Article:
In Italy Authorities tighten noose on Mafia godfather fugitive

Italian police were on Thursday searching the homes and businesses of known allies of mobster Matteo Messina Denaro, looking for hidden bunkers where the fugitive godfather may be hiding.

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Two hundred officers are executing search warrants in farmhouses and warehouses belonging to some 30 suspected gangsters in and around Castelvetrano, western Sicily, police said play

Two hundred officers are executing search warrants in farmhouses and warehouses belonging to some 30 suspected gangsters in and around Castelvetrano, western Sicily, police said

(AFP/File)
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Italian police were on Thursday searching the homes and businesses of known allies of mobster Matteo Messina Denaro, looking for hidden bunkers where the fugitive godfather may be hiding.

Two hundred officers were executing search warrants in farmhouses and warehouses belonging to some 30 suspected gangsters in and around Castelvetrano, the Mafia boss' hometown in Sicily, police said.

The suspects have either been named in wiretaps or singled out by mafia turncoats.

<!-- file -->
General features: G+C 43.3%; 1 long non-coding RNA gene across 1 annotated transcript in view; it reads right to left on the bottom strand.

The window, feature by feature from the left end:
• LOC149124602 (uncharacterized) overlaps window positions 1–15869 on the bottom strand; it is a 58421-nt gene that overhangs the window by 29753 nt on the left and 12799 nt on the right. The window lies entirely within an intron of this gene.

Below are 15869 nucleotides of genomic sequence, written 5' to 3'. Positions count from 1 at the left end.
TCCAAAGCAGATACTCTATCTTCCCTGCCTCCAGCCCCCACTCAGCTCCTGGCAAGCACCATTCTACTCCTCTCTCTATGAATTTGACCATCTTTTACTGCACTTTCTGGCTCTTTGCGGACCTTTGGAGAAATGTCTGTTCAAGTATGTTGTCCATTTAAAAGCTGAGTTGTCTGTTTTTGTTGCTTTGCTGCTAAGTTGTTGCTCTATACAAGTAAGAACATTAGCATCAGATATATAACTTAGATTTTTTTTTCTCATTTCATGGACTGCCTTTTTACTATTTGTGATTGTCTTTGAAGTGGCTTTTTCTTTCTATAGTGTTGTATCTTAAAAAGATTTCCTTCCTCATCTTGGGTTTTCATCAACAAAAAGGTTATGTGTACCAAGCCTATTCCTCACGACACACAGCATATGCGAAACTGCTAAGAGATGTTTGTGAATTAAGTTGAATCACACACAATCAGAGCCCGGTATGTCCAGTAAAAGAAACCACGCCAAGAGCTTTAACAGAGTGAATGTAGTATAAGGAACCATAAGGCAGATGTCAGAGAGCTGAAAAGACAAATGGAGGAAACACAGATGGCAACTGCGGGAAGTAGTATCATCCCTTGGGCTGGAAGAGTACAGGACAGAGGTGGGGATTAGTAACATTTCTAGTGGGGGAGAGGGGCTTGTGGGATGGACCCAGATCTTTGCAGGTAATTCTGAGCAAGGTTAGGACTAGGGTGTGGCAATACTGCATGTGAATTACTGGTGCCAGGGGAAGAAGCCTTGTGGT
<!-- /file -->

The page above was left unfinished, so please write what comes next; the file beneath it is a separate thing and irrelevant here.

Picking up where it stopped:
Investigators were looking in particular for hiding places in "grottoes, caverns or even bunkers inside buildings" where the man nicknamed "Diabolik" may be concealed, La Repubblica daily said.

Denaro -- once a trigger man who reportedly boasted he could "fill a cemetery" with his victims -- has been on the run since 1993 and is believed to come and go regularly from the Italian island.

The 55-year old is considered the most powerful figure in Cosa Nostra, the real-life Sicilian crime syndicate depicted in the Godfather movies.

He is wanted for a string of crimes including dozens of murders.

Known for his ruthlessness, he also had a reputation as a womanising playboy with a penchant for flashy cars. The last photographs of him in public circulation date from the early 1990s.

Despite being on the run, Denaro is thought to have succeeded notorious godfather Toto Riina, who died last month.

In 2015 police discovered he had been spurning modern technology to communicate with his men via the age-old method of "pizzini", bits of paper containing messages, left under a rock at a farm in Sicily.

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